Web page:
H2 explored the impact of “soil concerns” on the frequency of “consumption of organic products”. Additionally, it investigated a possible moderating effect of the variables “time”, “price”, and “self-perception of control”. The results showed that soil concerns are only slightly associated (i.e., marginal significance) with a higher consumption of organic products (B = 0.09; t = 1.1; p = 0.082); however, when these two variables are moderated by “self-empowerment and information”, the “consumption of organic products” increases (f2 = 0.02; B = 0.163; t = 1.9; p = 0.02). Conversely, the moderator variables “price” and “time” do not strengthen the relationship between “soil concerns” and “consumption of organic products”, (B = 0.07; t = 57; p = 0.28) and (B = 0.001; t = 0.016; p = 0.49).

H3 aimed to determine whether “self-perception of control and believing that information about soils is relevant” is associated with the “consumption of organic products”. The results confirmed this relationship between the variables (f2 = 0.02; B = 0.21; t = 2.4; p = 0.008).

H4 assessed the relationship between a “positive attitude towards pesticides” and “self-perception of control and believing that information about soils is relevant”. Expectedly, the results showed a negative association between these variables. In other words, the more positive the participants’ opinions are about pesticides, the less they are empowered and the less they think that information about soils is important (f2 = 0.35; B = −0.58; t = 8.31; p < 0.001).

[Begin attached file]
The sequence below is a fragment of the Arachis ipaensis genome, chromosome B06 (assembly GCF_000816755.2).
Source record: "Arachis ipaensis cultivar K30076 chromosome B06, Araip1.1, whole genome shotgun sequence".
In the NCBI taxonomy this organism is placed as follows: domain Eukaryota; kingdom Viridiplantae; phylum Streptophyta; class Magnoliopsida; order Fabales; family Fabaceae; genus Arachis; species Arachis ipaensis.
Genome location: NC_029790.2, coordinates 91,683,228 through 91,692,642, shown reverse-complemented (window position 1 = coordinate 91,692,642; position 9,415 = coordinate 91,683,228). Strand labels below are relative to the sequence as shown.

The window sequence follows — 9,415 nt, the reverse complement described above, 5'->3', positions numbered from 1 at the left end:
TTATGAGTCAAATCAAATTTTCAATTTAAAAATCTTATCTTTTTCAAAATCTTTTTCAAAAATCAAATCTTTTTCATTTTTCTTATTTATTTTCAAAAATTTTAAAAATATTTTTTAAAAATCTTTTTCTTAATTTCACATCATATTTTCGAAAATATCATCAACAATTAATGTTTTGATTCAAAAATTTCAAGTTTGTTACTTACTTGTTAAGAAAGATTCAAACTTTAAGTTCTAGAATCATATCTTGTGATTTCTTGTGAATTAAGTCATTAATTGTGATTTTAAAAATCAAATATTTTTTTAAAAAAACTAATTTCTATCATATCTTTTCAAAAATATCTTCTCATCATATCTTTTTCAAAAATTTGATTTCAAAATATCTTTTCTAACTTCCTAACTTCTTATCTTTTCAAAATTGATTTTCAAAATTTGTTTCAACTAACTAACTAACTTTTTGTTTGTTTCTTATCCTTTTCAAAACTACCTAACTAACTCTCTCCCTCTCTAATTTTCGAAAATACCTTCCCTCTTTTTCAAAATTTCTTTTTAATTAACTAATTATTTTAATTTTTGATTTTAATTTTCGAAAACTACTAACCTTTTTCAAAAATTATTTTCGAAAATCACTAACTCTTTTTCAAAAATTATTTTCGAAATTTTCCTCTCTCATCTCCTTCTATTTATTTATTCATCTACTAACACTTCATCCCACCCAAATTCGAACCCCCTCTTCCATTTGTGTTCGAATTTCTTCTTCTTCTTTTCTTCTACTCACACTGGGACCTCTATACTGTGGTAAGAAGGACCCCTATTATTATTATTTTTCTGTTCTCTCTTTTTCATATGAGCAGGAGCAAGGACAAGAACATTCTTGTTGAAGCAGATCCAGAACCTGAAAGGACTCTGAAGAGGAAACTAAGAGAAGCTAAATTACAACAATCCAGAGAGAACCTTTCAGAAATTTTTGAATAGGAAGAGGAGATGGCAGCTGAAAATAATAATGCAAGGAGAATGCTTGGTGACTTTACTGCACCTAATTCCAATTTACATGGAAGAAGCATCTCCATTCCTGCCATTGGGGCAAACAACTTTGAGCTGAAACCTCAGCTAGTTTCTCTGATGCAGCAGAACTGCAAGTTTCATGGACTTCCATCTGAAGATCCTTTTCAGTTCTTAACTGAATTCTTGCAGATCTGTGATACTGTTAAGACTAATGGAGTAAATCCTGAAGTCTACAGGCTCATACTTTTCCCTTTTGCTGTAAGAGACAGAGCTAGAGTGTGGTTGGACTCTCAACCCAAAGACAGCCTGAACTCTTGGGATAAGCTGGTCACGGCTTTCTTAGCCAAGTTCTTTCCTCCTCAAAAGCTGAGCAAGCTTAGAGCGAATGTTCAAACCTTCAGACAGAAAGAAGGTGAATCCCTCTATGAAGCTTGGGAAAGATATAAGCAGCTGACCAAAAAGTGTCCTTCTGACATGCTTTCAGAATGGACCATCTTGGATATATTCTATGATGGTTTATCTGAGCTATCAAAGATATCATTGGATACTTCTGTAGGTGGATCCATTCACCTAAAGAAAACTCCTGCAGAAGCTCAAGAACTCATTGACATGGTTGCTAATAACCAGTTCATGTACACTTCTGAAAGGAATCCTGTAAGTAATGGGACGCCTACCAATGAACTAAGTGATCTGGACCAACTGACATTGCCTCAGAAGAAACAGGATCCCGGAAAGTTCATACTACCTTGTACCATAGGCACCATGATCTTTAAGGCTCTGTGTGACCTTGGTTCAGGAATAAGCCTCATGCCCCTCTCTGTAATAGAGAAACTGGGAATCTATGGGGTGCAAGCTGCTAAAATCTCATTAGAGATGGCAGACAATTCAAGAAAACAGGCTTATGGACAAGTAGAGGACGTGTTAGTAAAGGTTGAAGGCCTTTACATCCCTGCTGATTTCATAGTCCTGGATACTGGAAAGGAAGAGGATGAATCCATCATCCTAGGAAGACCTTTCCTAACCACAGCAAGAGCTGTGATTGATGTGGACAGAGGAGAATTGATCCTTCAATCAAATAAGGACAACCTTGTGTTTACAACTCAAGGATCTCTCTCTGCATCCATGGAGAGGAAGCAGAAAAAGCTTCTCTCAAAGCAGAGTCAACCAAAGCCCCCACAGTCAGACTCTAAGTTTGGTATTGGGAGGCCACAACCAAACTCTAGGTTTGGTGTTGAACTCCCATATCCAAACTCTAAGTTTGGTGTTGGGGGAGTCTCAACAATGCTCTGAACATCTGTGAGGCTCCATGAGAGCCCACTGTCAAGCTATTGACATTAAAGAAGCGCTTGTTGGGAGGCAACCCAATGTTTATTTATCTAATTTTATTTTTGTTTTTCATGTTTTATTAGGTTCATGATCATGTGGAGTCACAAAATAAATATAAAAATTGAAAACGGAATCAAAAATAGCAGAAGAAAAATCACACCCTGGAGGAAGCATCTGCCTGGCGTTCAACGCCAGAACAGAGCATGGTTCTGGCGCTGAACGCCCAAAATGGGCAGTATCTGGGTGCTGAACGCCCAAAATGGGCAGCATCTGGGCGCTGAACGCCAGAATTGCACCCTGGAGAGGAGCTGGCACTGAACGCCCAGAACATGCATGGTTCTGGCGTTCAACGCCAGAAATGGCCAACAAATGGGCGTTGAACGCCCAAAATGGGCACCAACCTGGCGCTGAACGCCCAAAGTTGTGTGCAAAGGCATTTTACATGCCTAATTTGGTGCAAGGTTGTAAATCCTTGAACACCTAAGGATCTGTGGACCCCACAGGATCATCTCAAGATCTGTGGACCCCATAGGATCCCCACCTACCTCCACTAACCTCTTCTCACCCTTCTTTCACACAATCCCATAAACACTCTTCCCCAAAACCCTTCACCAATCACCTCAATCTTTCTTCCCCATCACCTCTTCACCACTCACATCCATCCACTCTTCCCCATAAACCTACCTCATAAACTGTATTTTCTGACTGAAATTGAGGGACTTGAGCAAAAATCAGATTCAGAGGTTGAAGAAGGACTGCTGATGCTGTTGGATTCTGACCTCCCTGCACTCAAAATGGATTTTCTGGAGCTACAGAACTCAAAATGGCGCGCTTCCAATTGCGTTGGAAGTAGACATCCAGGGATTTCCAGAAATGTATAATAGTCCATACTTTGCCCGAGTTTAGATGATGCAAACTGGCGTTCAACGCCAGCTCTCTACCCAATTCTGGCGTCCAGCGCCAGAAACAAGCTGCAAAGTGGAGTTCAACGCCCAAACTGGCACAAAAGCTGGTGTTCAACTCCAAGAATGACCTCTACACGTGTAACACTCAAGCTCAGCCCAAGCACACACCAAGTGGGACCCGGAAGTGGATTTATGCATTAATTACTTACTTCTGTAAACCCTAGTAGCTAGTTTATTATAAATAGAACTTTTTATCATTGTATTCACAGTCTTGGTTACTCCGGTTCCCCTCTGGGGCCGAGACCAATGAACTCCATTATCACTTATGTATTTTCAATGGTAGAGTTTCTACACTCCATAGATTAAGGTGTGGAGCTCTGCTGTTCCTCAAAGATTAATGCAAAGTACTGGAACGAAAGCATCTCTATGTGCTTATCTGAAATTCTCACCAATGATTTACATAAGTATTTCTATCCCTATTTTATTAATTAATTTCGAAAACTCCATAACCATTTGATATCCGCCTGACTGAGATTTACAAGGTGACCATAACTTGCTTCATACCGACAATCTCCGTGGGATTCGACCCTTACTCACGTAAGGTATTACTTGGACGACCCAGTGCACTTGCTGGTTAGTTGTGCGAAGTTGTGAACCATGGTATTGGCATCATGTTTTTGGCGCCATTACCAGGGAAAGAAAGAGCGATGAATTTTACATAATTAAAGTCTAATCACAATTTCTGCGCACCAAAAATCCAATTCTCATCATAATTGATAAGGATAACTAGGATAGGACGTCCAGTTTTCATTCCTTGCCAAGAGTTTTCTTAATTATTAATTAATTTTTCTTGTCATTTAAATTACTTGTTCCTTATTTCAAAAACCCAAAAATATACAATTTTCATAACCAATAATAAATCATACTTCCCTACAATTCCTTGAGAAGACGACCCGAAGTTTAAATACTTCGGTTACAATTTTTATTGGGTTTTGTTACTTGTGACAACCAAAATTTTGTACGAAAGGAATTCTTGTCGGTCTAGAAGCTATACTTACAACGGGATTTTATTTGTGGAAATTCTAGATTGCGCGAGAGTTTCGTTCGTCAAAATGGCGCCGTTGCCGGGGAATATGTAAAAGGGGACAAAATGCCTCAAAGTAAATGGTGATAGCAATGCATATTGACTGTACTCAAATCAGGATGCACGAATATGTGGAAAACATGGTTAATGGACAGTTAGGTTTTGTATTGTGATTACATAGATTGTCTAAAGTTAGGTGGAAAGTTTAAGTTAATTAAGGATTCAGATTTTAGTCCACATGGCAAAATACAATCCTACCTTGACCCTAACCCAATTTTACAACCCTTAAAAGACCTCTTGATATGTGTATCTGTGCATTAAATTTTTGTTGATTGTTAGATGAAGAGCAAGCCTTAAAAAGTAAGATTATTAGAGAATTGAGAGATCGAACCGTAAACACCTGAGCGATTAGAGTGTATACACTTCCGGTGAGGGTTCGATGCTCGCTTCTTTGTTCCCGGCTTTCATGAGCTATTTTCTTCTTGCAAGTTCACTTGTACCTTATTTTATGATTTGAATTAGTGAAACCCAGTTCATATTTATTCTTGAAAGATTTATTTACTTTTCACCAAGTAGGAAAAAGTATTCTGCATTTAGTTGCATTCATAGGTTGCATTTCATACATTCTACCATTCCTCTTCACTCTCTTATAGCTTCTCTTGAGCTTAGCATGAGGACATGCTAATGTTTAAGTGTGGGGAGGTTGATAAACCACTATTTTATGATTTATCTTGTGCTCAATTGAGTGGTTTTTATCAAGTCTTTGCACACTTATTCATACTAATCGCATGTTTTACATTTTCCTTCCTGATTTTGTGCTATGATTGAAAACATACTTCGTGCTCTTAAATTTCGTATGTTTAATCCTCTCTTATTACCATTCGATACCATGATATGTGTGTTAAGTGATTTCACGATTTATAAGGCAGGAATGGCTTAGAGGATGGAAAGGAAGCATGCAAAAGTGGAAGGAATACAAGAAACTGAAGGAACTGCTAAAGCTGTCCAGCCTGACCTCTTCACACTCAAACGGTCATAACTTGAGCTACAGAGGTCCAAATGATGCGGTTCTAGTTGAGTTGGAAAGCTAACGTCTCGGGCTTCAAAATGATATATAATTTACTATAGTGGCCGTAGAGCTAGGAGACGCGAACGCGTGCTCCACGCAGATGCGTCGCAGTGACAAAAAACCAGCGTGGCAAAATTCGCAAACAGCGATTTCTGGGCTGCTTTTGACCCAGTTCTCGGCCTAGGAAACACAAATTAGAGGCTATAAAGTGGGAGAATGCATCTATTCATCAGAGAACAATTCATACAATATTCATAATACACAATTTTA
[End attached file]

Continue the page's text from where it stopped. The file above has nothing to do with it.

H5—The importance given by individuals to nice “labels” (B = −0.03; t = 0.542; p = 0.29) and good “taste” (B = 0.05; t = 0.932; p = 0.176) are not negatively associated with consuming organic; however, “overestimating cheaper products” (f2 = 0.05; B = −0.22; t = 3.68; p <0.001), “time” (f2 = 0.013; B = −0.10; t = 1.63; p = 0.05), and positive opinions about pesticides (f2 = 0.012; B = −0.12; t = 1.72; p = 0.04) are. Although these latter variables are statistically significant, they did not achieve practical significance; a positive attitude towards cheaper products presents a weak size effect and the rest (time and pesticides) present a very weak size effect.